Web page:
About this time of year, the rush of the holidays begins to take over. School events abound and families are attending concerts, plays and tournaments. We are thinking about our own family traditions as we attempt to be sure every child is recognized somehow. These are the moments of lifelong memories; most of them are joyful and filled with anticipation. Expectations are high and one cannot avoid the “hype” of gift giving and pull of family connections. The desire to belong is perhaps stronger in this season than in any other.
The challenge is to keep the youngsters engaged in learning as their minds wander and their bodies yearn to be outside as the snow falls across most of the northern part of the country. But, the holidays are also a very difficult time for some, both adults and children. Talks about what gifts are given or how the family will share a meal or worship are in stark contrast to those who have bad memories associated with the holidays or who will be alone or without a loved one or a gift. Children and faculty who are living through the first holiday without a parent as a result of death or divorce might be struggling profoundly. And, what about children who have been removed from homes and are in the foster care system? At this time of the year, the differences among our children invites us to walk in their shoes. It is an important time for leaders to be sensitive to the emotional needs of both the children and the staff. We need to remind ourselves and others that getting swept up in the energy of the holiday cannot preempt our capacity for attention.
A Time for Deep Listening
The Chinese symbol for listening reminds us that listening involves eyes, ears, and heart. Pressures and stresses provoke a lot of negative feelings. Those negative feelings can easily be dismissed as “typical” of the holiday season. Perhaps no one has listened. Or, perhaps the deep listeners understood but felt their own sadness at not being able to “fix” another’s pain or sorrow. Listening with an open mind, open eyes, open ears, and open heart is a challenge. Too often we listen with a filter to hear and respond to what we have in common, for things that support our belief system, for places where our stories overlap with another’s. But leading an organization requires deeper listening. Especially, at this time of year, we need to be listening for those who are silent and for those who are alone or angry. They may need our help.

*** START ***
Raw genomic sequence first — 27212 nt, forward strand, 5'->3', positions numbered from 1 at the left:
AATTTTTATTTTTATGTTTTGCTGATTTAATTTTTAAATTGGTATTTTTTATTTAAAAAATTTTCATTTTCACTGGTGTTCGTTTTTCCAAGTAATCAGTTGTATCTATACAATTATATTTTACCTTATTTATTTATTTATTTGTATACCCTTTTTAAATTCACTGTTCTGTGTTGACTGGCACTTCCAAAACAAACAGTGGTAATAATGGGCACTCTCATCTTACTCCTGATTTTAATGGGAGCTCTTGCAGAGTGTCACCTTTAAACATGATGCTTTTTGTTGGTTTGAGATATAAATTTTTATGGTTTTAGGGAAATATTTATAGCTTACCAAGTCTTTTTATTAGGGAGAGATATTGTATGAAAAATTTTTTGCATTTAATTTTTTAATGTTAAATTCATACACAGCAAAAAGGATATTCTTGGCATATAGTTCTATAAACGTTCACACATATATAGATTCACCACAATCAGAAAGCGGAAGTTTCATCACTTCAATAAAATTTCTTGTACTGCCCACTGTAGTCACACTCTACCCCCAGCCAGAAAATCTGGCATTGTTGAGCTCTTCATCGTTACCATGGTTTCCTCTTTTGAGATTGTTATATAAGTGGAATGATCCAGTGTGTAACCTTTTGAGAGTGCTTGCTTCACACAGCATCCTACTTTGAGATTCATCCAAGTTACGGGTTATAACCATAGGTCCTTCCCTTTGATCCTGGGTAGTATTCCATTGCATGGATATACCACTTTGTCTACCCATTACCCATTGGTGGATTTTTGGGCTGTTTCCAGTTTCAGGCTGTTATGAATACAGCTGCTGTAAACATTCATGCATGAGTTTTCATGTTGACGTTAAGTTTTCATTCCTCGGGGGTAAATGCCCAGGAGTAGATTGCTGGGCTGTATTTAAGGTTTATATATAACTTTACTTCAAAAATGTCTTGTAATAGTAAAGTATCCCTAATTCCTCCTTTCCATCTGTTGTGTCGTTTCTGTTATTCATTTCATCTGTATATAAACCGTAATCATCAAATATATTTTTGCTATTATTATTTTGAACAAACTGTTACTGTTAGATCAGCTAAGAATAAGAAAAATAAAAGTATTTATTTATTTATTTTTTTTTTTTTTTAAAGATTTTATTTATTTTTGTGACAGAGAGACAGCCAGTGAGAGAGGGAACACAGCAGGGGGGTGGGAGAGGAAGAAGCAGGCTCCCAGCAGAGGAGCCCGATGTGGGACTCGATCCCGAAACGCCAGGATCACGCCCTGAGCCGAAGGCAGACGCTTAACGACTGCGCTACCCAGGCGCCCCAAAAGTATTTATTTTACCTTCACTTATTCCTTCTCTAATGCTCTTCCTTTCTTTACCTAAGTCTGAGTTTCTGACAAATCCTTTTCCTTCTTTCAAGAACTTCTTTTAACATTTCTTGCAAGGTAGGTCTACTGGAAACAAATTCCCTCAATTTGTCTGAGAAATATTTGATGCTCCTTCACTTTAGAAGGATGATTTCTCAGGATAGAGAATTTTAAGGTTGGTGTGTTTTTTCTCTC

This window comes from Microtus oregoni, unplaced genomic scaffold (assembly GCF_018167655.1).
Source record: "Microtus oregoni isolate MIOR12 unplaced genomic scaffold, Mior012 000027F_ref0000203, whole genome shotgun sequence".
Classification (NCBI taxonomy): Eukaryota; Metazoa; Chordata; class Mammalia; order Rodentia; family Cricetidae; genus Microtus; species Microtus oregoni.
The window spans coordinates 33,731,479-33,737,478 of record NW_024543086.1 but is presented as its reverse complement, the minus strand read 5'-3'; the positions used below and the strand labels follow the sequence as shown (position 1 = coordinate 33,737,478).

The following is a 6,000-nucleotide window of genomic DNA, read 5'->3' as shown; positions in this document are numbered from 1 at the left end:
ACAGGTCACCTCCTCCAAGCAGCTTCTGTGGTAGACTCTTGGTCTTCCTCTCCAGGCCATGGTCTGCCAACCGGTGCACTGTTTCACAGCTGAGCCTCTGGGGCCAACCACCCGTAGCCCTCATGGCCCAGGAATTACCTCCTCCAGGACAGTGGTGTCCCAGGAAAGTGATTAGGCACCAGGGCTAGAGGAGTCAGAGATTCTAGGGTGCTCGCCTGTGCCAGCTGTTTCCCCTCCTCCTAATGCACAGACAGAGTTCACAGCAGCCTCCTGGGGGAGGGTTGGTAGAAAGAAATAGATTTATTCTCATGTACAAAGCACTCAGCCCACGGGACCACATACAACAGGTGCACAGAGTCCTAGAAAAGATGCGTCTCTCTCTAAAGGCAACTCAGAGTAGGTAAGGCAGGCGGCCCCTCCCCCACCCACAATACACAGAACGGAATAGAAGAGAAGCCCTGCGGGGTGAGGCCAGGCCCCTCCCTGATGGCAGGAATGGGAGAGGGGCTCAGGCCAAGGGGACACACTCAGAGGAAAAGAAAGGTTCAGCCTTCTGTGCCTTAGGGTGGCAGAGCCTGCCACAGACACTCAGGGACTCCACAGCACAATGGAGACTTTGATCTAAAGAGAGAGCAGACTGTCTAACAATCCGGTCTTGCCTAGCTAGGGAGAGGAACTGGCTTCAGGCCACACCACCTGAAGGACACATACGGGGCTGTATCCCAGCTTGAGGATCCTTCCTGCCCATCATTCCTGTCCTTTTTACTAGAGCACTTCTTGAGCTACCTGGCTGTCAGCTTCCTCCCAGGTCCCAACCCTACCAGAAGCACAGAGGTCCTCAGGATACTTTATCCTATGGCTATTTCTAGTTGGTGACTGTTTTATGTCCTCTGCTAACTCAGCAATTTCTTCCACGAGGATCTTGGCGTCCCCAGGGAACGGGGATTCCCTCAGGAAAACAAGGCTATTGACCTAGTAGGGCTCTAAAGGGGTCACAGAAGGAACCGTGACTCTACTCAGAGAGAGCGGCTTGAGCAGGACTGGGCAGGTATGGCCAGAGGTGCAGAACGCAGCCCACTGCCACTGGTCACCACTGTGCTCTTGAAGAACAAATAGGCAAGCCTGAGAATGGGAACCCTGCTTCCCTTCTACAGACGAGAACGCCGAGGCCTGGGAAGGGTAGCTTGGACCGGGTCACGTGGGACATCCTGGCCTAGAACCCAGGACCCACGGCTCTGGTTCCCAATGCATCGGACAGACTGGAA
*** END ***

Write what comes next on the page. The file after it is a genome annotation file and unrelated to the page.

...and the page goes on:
At MindTools they call this “active listening.”
The way to improve your listening skills is to practice “active listening.” This is where you make a conscious effort to hear not only the words that another person is saying but, more importantly, try to understand the complete message being sent...In order to do this you must pay attention to the other person very carefully.
You cannot allow yourself to become distracted by whatever else may be going on around you, or by forming counter arguments that you’ll make when the other person stops speaking. Nor can you allow yourself to get bored, and lose focus on what the other person is saying.
We have two suggestions for these next few weeks of school.
- Ask for a presentation by your school or community mental health professionals so the faculty and staff and leaders will be refreshed on the signs of a child who is struggling, is experiencing stress or is depressed. Invite parents to attend as well.
- Take a page from Stanford University’s BeWell Center and offer guidelines to the adults in the school community...keep expectations realistic, have self-compassion and take a break if feeling out of control... and don’t forget to have humor and be kind.
The opinions expressed in Leadership 360 are strictly those of the author(s) and do not reflect the opinions or endorsement of Editorial Projects in Education, or any of its publications.